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Towards a more preventive, efficient, reactive social protection

The position of Housing Europe on the EU Pillar of Social Rights

Brussels, 24 November 2016 | Published in Social

Our Contribution to the Public Consultation of the European Commission.

1. General context of the European Pillar of Social Rights in relation to housing
The stated objective of the EU pillar of social rights is to urge Member States to adapt their social protection systems to the new trends and challenges in work patterns and societies and thus allows for a convergence within the Eurozone.
Regarding the new trends and challenges, Housing Europe has a basic assumption: if people do not have a roof over their head and a degree of certainty about their future, an income, assurance of safety in their neighbourhood as well as affordable and quality social services and education, there is no confidence and no sustainable growth.
In a politically and economically difficult context in the EU, Housing Europe, with its campaign 'Housing4all' pleads to:

  • Build more public, social and cooperative housing
  • Increase the quality of existing homes
  • Make the cities more inclusive

The details of the policy demands can be found here:

The EU pillar of social rights, if adequately shaped, can help supporting those demands. Indeed, it can:

a) Promote a more preventive social protection by urging Member States to invest in housing affordability, quality, diversity, desegregation and security of tenure for a broad range of the population.

b) Foster a more efficient social protection by fostering the contribution of local partnerships between social service providers and providers of social, public and cooperative housing to work together in order to deliver better and cost efficient approaches to key societal challenges.

c) Promote a more reactive social protection by using big and small data management and analysis in order to monitor changes in people’s (housing) needs and better assess the impact of social housing activities on various fields. This could help policy makers and housing providers to take good decisions in terms of investment, service provision, housing allocation.

2. What the European Pillar of Social Rights should be
The European Pillar of Social Rights should serve as guideline to ensure coherence between the different EU policies and instruments which have an impact on social, cooperative and public housing. It should serve to improve existing mechanisms (in particular in the European coordination of economic policies).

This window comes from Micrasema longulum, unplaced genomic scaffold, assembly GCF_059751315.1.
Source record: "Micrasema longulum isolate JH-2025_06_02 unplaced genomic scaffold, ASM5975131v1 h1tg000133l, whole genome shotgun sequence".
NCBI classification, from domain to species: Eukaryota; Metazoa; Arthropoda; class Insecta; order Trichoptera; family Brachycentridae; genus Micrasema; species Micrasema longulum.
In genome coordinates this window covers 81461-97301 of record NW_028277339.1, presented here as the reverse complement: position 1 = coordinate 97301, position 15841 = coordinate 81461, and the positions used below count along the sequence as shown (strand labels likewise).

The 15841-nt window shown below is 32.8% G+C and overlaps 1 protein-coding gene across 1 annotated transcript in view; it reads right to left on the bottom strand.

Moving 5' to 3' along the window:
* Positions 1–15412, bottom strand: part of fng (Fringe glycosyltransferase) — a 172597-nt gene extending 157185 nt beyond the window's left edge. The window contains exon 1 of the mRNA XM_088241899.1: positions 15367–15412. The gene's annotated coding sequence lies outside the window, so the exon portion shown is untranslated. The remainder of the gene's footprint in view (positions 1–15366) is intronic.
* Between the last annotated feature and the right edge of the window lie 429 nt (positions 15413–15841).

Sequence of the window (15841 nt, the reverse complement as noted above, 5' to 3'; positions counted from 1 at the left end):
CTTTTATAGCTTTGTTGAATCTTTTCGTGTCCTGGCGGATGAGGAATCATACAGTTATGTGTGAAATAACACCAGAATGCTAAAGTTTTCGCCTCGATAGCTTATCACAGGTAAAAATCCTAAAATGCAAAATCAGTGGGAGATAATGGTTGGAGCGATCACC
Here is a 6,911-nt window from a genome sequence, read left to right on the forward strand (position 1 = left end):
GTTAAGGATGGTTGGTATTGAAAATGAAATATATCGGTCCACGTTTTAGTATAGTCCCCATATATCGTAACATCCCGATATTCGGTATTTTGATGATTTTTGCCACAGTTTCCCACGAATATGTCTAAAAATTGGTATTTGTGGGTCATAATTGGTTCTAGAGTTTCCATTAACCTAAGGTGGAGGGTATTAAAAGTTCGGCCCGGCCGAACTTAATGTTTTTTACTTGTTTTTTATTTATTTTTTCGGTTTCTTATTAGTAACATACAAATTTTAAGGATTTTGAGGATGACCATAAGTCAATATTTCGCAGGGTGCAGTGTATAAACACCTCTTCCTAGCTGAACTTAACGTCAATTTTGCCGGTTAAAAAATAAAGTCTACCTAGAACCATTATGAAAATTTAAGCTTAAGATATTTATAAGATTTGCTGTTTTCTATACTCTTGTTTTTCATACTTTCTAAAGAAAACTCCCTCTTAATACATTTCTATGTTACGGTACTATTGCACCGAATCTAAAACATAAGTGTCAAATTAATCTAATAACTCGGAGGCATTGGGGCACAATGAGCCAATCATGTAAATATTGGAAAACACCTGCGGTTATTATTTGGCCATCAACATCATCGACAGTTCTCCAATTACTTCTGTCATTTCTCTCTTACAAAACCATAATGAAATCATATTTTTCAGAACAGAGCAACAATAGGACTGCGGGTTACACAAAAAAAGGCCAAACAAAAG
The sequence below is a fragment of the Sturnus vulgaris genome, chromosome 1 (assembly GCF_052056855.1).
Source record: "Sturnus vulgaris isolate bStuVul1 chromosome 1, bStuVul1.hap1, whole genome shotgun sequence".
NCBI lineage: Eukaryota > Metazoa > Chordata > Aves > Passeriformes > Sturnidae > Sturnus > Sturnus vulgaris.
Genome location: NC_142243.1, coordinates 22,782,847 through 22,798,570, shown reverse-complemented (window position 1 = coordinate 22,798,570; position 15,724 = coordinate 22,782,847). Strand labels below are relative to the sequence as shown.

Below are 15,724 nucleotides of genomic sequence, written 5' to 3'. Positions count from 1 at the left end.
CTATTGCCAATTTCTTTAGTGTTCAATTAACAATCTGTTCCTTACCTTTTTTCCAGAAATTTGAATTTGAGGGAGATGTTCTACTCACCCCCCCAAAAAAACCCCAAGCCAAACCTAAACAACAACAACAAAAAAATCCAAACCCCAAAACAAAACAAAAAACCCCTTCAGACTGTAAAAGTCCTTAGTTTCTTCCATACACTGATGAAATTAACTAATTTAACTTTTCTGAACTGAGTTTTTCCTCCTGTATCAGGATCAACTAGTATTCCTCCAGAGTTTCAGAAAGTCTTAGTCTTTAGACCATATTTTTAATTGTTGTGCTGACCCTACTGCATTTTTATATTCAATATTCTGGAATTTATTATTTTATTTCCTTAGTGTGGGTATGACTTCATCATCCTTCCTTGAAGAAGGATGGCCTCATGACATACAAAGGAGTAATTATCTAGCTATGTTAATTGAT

The European pillar of Social Rights should therefore bring the European Commission to:
a) Integrate existing indicators on housing affordability, energy poverty, housing exclusion (and homelessness) in the European Semester’s Macroeconomic Imbalances Scoreboard in order to improve the analysis of housing markets and housing policies.
b) Use country-specific recommendations to urge Member States to invest in social, public and cooperative housing to solve housing needs. The country specific recommendations should highlight the need for tenure neutrality policy and urge Member States to stimulate the supply of a variety of adequate housing options that are safe, affordable, and accessible for members of different income groups of society, thus preventing segregation
c) Adapt the Stability and Growth Pact as well ESA 2010 deficit rules for investments in social infrastructures in order to allow Member States to continue support social, cooperative and public housing
d) Take into consideration the recommendations of the Housing Partnership created under the new Urban Agenda for the EU and the Pact of Amsterdam
e) Strengthen the role of the EIB in promoting long term funding for social infrastructures (in particular housing)

3. Proposed reformulation of the text of point 19 -Annex of the EPSR consultation document (in bold the amended text)
“Lack of adequate and affordable housing as well as increasing housing costs overburden continue to be a large concern across the EU for a wide range of the population, leading to arrears in rental and mortgage payments, evictions, and in some cases, homelessness. Lack of adequate housing also remains a barrier for labour mobility, for the establishment of young people on the labour market and for fulfilment of life plans and independent living.
Access to quality and affordable housing in safe and thriving living environments shall be provided for those, whose housing needs are not met adequately. Support for low and medium income households should be tenure neutral. Demand support should be balanced with supply policies to prevent scarcity, unaffordability and speculation. The supply of a variety of adequate housing options that are safe, affordable, and accessible for members of different income groups of society, as well as for vulnerable groups, such as homeless, thus preventing segregation, is crucial in order to maintain a high level of social inclusion and sustainable growth. Protection against eviction of vulnerable people shall be ensured.